Interpreting a Beethoven sonata well is not an easy task. In reading Alfred Brendel’s essays on the topic in Music, Sense and Nonsense, I learned something about the process which struck me: it is the same exacting process as interpreting a religious text — one that requires access to the earliest manuscripts, an understanding of the expressive abilities of the notations of that time, an imaginative ability to extract the author’s intentions in order to correct mistakes and fill in blanks, and the intelligence to translate the work into something a contemporary audience will acknowledge is beautiful and eternal. Beethoven himself could write down the wrong note, forget to rework a hand in light of changes in the other; his editors could introduce mistakes or add their own misguided remarks; a semiquaver or sforzando might long have been interpreted too narrowly or against the grain; and a long-standing, bland classical performance might be due to reading the mere absence of accentuation as a prescription. Up to this point, the musician of the twentieth century is but following in the footsteps of the earlier century’s exegetical theologians. Where Brendel’s art exceeds today’s theologies is in his humble recognition that the value of an interpretation lies in how deeply it respects the original text, though only in order to extract from it those eternal truths and beauties which today will compel the audience’s assent.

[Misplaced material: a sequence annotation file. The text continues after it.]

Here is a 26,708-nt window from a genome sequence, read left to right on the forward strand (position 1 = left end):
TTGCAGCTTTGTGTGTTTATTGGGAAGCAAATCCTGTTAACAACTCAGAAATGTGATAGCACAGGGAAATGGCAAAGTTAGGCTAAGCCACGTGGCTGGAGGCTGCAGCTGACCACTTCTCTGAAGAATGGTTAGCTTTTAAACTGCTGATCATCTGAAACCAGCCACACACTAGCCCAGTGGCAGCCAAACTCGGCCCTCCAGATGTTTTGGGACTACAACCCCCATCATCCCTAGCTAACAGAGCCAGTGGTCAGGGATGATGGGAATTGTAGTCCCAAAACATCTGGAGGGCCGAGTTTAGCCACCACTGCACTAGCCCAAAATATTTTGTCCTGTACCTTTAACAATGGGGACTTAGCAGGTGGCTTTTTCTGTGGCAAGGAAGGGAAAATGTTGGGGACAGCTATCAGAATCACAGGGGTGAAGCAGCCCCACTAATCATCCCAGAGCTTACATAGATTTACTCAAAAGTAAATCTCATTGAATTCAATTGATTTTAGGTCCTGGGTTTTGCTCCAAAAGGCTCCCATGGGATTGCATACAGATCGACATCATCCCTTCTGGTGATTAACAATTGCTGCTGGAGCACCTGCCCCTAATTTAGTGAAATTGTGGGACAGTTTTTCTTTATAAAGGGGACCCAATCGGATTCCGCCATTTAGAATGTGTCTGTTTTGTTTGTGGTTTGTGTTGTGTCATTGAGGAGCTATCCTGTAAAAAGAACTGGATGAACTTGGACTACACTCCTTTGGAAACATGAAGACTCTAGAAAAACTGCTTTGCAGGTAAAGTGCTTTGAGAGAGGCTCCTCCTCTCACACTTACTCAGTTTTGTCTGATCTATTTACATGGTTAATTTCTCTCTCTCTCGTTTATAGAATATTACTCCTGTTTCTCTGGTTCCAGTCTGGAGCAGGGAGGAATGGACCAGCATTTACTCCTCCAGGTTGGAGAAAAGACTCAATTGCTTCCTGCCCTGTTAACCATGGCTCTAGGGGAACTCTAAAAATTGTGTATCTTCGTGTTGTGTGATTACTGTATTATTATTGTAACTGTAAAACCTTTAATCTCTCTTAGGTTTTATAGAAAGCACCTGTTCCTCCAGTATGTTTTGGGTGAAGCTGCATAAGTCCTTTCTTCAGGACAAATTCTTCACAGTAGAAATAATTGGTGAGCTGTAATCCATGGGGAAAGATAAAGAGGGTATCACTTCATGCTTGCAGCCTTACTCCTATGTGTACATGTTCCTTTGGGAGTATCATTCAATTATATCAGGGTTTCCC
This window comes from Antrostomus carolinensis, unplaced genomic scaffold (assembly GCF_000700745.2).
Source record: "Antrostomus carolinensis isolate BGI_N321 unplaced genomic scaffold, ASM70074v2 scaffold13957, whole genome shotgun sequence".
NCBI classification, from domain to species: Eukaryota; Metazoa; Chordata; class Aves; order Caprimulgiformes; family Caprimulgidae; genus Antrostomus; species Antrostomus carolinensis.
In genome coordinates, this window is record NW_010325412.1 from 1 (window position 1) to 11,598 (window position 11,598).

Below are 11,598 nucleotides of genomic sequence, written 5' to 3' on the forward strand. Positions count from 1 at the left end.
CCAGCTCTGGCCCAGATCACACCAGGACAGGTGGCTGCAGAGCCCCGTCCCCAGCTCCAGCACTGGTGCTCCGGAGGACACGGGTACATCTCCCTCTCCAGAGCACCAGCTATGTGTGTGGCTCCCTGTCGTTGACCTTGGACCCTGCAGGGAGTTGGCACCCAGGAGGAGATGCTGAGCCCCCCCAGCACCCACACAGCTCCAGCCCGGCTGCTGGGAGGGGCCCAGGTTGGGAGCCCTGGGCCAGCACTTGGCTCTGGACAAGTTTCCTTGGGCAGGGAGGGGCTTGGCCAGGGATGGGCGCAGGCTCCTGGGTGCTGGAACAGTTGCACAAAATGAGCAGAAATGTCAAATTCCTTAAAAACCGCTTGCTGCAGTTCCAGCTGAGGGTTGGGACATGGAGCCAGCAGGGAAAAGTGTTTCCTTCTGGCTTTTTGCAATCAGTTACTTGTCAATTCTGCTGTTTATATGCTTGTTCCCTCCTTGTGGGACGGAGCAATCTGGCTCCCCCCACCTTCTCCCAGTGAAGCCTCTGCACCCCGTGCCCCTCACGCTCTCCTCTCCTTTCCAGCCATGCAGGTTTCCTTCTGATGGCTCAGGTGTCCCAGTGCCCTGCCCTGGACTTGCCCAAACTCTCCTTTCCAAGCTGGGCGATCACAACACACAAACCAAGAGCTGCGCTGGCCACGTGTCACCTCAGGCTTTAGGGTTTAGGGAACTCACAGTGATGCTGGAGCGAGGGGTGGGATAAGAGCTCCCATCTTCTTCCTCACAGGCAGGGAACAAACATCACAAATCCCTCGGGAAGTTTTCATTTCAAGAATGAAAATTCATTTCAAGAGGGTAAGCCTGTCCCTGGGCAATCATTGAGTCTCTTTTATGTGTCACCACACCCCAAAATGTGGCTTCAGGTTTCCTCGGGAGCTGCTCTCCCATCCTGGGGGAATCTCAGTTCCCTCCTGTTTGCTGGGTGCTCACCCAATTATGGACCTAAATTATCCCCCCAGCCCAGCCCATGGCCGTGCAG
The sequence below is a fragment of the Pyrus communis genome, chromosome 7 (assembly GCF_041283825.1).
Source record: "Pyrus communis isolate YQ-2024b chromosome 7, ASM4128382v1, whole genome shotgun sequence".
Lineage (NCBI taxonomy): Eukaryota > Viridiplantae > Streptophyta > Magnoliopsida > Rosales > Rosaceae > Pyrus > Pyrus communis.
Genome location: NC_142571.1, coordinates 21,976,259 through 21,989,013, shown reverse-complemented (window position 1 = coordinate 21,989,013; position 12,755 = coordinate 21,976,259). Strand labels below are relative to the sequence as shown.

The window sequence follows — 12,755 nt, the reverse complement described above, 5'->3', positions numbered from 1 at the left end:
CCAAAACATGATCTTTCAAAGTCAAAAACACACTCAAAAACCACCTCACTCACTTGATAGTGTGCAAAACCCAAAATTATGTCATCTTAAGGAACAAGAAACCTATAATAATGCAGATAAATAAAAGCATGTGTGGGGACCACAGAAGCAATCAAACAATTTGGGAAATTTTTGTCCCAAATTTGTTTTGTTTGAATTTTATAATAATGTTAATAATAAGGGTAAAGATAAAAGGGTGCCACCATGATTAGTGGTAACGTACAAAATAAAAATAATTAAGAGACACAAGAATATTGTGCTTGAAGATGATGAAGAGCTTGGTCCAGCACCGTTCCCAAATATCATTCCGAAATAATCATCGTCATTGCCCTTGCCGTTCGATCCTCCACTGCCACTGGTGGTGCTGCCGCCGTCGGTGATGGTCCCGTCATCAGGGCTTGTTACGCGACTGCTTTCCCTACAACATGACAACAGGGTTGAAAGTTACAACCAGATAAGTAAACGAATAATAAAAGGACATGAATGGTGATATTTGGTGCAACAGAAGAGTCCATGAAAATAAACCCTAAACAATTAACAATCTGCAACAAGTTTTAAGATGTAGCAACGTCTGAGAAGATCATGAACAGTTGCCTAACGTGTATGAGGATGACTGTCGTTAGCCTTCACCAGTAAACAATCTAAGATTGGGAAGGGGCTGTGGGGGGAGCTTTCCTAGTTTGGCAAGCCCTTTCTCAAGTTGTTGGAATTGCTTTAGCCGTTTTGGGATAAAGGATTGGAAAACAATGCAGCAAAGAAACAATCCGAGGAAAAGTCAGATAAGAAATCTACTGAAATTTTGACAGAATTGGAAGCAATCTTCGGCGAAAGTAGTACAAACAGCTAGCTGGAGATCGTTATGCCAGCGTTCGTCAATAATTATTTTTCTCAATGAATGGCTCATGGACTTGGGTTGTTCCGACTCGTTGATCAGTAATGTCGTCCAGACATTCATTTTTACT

On interpreting music and religion